View single post by Motorist Sketchbook
 Posted: Mon May 7th, 2018 01:31 pm
PMQuoteReplyFull Topic
Motorist Sketchbook

Joined: Sat Apr 28th, 2018
Location: Minneapolis, Minnesota USA
Posts: 1044
Thanks for sharing this.
I like both the lyrics and the musical accompanyment.

I have a question about connecting "the house of my friends"
with the coming of the Messiah.

Sorry to rain on your parade, but there is an
important observation that needs to be considered
before you take this work any further.

Sorry. This is a long post.

I read the text in Zechariah 13.
The "the house of my friends" part seems to relate to
the first half of the chapter, not to the second half.
A debatable question, of course.

When reading this, I connect verse 6 with verses 4-6.
And verse 7 to the end of the chapter is a separate thought.

Zechariah 13:4-6
“On that day every prophet will be ashamed of
their prophetic vision. They will not put on a
prophet’s garment of hair in order to deceive.
5 Each will say, ‘I am not a prophet. I am a farmer;
the land has been my livelihood since my youth.’
6 If someone asks, ‘What are these wounds on your body?’
they will answer, ‘The wounds I was given at the house of my friends.’

In this context, the statement "The wounds I was given
at the house of my friends", is a lie told by the false prophets
of that day. This is clarified in verses 2-3.

Zechariah 13:2-3
“On that day, I will banish the names of the idols
from the land, and they will be remembered no more,”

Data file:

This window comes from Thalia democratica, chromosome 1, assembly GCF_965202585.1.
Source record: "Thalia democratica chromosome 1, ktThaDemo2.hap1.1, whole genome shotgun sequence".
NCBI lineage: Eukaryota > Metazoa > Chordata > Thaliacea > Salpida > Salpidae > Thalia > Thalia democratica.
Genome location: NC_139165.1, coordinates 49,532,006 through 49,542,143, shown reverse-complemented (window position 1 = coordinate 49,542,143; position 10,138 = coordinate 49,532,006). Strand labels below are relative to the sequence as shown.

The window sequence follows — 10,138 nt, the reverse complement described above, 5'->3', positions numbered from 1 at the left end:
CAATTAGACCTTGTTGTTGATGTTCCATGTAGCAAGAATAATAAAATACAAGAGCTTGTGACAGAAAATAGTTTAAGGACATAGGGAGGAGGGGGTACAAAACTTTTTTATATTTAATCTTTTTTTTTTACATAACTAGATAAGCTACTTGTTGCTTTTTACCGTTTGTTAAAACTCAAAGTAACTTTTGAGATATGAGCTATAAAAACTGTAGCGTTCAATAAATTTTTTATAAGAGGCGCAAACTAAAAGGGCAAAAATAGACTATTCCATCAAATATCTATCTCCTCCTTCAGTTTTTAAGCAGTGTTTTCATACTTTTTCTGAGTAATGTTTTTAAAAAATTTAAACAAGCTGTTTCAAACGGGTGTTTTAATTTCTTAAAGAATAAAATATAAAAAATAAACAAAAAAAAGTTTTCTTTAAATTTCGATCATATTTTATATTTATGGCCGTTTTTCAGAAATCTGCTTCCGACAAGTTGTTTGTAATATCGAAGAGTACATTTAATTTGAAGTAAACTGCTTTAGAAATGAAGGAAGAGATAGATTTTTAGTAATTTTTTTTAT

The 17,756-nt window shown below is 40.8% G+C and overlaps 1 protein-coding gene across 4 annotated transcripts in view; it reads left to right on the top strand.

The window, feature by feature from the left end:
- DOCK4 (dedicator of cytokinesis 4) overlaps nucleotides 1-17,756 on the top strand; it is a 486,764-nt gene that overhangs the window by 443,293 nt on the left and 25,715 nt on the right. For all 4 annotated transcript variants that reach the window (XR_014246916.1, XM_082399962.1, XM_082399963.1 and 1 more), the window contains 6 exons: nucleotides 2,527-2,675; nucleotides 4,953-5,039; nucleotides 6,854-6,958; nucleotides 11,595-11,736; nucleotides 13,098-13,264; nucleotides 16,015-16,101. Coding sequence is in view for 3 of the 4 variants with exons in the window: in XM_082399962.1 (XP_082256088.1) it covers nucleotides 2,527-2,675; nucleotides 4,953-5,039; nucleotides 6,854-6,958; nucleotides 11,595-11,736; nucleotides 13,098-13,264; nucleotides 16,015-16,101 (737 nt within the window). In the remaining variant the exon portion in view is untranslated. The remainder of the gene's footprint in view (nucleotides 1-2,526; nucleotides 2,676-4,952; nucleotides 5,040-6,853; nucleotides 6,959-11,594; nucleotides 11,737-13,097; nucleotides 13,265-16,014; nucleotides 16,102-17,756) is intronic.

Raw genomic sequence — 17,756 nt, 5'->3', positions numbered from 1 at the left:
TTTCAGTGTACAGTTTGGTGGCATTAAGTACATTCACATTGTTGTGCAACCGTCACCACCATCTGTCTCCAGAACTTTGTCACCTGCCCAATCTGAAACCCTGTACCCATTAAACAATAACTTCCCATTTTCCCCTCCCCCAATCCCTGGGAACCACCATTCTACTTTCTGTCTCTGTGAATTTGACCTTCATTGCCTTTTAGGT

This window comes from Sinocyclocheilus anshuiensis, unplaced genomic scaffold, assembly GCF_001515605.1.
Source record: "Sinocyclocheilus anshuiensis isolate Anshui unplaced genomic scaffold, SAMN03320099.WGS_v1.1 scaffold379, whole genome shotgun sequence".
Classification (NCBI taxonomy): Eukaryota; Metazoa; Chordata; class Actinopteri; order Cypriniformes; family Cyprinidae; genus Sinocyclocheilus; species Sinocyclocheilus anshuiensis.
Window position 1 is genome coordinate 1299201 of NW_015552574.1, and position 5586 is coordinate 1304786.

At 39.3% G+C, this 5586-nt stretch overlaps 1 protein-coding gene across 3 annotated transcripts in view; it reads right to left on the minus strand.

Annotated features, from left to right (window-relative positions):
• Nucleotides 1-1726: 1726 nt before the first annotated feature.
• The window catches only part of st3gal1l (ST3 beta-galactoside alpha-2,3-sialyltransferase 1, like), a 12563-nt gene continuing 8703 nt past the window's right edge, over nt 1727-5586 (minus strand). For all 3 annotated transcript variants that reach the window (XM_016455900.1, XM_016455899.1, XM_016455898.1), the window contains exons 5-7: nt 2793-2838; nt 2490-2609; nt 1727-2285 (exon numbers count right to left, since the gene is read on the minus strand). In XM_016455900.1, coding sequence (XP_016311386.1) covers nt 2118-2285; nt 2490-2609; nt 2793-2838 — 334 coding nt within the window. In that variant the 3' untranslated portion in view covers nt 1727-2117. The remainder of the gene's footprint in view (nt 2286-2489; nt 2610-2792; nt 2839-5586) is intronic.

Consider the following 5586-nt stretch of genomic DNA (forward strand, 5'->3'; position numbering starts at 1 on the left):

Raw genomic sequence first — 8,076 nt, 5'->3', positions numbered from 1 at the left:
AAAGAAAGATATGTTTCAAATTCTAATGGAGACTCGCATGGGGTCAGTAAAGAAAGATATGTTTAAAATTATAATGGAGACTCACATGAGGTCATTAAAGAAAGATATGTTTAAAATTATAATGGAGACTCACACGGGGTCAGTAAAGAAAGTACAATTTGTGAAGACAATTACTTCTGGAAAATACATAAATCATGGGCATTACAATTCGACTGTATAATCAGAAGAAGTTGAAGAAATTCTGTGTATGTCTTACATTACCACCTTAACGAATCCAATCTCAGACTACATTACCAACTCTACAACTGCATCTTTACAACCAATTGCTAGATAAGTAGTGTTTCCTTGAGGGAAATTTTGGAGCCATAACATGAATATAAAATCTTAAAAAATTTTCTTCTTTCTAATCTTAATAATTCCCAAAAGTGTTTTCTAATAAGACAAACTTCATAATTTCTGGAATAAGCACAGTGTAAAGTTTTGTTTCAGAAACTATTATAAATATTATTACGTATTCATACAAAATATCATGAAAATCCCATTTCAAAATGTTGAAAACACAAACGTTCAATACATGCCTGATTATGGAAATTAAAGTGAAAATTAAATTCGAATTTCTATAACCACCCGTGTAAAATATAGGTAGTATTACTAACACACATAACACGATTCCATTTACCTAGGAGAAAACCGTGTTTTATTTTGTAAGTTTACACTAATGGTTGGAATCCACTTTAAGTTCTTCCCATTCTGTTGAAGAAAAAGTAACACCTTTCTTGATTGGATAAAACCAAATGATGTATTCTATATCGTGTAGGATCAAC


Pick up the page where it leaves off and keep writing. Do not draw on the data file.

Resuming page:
declares the Lord Almighty. “I will remove both the
prophets and the spirit of impurity from the land.
3 And if anyone still prophesies, their father and mother,
to whom they were born, will say to them, ‘You must die,
because you have told lies in the Lord’s name.’ Then their
own parents will stab the one who prophesies.

Therefore, the wounds were actually from the parents.
The false prophets claimed they were made by friends.
That's how I read this, anyway. Correct me if I am wrong.

Also consider what can happen when scripture is used out-of-context.
Does anyone remember the book titled The Harbinger, written by Jonathan Cahn?

After the attacks on the WTC happened on 9/11,
Someone in the American government quoted this verse.

Isaiah 9:10
“The bricks have fallen down,
but we will rebuild with dressed stone;
the fig trees have been felled,
but we will replace them with cedars.”

And Americans rallied around the "rebuild" theme.
However, Rabbi Jonathan Cahn pointed to the context which read:

Isaiah 9:9-10
All the people will know it—
Ephraim and the inhabitants of Samaria—
who say with pride
and arrogance of heart,
“The bricks have fallen down,
but we will rebuild with dressed stone;
the fig trees have been felled,
but we will replace them with cedars.”

Therefore, the "rebuild" statement in Isaiah 9:10 was
a statement of pride and arrogance against God.

Read The Harbinger to understand the depth to which
America carried out this arrogant boast.

The point is, someone besides me will realize the
contextual issue with this song. If you continue with this work
you may have to address the problem later.

Again, sorry to rain on your parade. But I would
rather have you consider the issue now rather than
after you have put tons more work into this.

- Steve

Blue Collar Road Scholar

Motorist Sketchbook - SoundCloud link:
Close Window